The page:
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Facebook's Googly IPO delivers on Sun man's vision

Selling data ain't like shiftin' boxes, boy

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Facebook 'Likes' you

What we have is a company that roughly doubled revenue and net income between 2010 and 2011 while net income has remained at about a third of revenue.

Growth is paramount, both in revenue and users. This is because the first is predicated in part on the other, thanks to the fact Facebook is a free service for end users but charges the advertisers who target them.

Advertising is “substantial” part of the Facebook business, the filing says, any loss of advertisers or a reduction in ad spend could “seriously harm our business”. With growth stalling in the US, Facebook is looking for new users abroad: Brazil, Russia, India, China and South Korea.

Growth in mobile is key, both in terms of reaching more users in different places and in serving ads to devices – something Facebook doesn’t currently do.

To achieve growth, Facebook must find new ways to exploit the data that it has on 845 million people, and do so while remaining legal.

Facebook is working to achieve that with the Like button and with Timeline, which respectively tease out more of our preferences while also making data that's already in Facebook easier to find. Ultimately both features will help with the targeting of ads by partners. Timeline and Like are easier to sell as features for the end user and they show that Facebook has come a long way from the days of Beacon, a feature for advertisers billed as being "for people", but which crudely sent data about sites you’d visited back to Facebook’s ads system for targeted ads.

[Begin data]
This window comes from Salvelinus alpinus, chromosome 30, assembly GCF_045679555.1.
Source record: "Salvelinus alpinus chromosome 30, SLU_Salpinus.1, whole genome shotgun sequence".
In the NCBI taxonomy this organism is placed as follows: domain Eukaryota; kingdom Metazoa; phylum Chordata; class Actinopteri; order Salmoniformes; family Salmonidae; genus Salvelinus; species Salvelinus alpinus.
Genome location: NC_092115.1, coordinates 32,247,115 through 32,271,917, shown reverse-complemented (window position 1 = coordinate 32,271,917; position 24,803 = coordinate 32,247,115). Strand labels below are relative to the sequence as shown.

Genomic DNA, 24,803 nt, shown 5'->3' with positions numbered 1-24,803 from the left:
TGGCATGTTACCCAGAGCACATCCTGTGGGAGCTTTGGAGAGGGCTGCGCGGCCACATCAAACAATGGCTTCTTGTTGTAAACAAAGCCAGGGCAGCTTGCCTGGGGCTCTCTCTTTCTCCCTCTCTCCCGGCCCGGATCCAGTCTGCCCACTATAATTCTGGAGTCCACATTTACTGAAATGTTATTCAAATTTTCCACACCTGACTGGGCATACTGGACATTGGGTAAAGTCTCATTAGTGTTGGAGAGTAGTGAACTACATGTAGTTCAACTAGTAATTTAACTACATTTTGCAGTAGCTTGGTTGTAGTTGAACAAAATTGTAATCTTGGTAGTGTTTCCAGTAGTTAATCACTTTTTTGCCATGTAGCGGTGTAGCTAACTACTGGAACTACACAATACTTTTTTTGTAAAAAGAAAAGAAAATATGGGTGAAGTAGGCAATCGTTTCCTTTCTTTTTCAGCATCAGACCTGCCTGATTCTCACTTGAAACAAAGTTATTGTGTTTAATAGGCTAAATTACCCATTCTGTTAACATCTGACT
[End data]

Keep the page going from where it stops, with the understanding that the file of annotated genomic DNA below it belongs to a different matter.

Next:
Based on Facebook’s history and its future needs, it is likely Facebook will continue to be tripped up over what it does with the photos, status updates and messages of the 845 million people who use the social-networking site.

Beware privacy rules

As such, Facebook’s IPO points to the prospect of running up against regulators. “Our business is subject to complex and evolving US and foreign laws and regulations regarding privacy, data protection, and other matters. Many of these laws and regulations are subject to change and uncertain interpretation, and could harm our business,” it says.

This is IPO boilerplate, but given Facebook's business is mining people's data and that clouds are already gathering, this chapter on regulatory change is painfully pertinent for Facebook.

The ascendancy of Google, Facebook and others has made it hard to hide from the hungry eye of advertisers, and while we might not have liked what McNealy said, Sun's former CEO was right in his observation – ahead of the game, even.

The problem part is "getting over it” – and it's a problem not least for today’s crop of Silicon Valley giants, who would rather we love them than explain exactly how they’ll make money from our data. ®

The next step in data security

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